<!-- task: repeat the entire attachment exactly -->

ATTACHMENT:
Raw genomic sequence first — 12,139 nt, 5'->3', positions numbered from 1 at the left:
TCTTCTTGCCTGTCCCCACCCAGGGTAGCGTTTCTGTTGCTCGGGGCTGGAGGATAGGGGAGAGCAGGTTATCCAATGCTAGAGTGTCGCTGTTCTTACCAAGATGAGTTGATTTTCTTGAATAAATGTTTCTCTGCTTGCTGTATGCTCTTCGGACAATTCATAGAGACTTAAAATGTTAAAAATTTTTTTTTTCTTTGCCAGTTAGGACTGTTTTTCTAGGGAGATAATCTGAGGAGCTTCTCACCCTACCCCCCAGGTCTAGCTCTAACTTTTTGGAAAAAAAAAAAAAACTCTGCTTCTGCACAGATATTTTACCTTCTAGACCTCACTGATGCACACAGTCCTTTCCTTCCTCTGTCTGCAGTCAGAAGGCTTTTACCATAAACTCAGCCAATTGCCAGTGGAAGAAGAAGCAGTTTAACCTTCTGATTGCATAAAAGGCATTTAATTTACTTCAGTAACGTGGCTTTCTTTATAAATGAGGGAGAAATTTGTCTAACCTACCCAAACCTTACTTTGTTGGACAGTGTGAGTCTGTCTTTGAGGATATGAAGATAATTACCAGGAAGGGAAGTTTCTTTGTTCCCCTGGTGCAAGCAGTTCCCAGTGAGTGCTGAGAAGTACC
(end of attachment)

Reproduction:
Raw genomic sequence first — 12,139 nt, 5'->3', positions numbered from 1 at the left:
TCTTCTTGCCTGTCCCCACCCAGGGTAGCGTTTCTGTTGCTCGGGGCTGGAGGATAGGGGAGAGCAGGTTATCCAATGCTAGAGTGTCGCTGTTCTTACCAAGATGAGTTGATTTTCTTGAATAAATGTTTCTCTGCTTGCTGTATGCTCTTCGGACAATTCATAGAGACTTAAAATGTTAAAAATTTTTTTTTTCTTTGCCAGTTAGGACTGTTTTTCTAGGGAGATAATCTGAGGAGCTTCTCACCCTACCCCCCAGGTCTAGCTCTAACTTTTTGGAAAAAAAAAAAAAACTCTGCTTCTGCACAGATATTTTACCTTCTAGACCTCACTGATGCACACAGTCCTTTCCTTCCTCTGTCTGCAGTCAGAAGGCTTTTACCATAAACTCAGCCAATTGCCAGTGGAAGAAGAAGCAGTTTAACCTTCTGATTGCATAAAAGGCATTTAATTTACTTCAGTAACGTGGCTTTCTTTATAAATGAGGGAGAAATTTGTCTAACCTACCCAAACCTTACTTTGTTGGACAGTGTGAGTCTGTCTTTGAGGATATGAAGATAATTACCAGGAAGGGAAGTTTCTTTGTTCCCCTGGTGCAAGCAGTTCCCAGTGAGTGCTGAGAAGTACC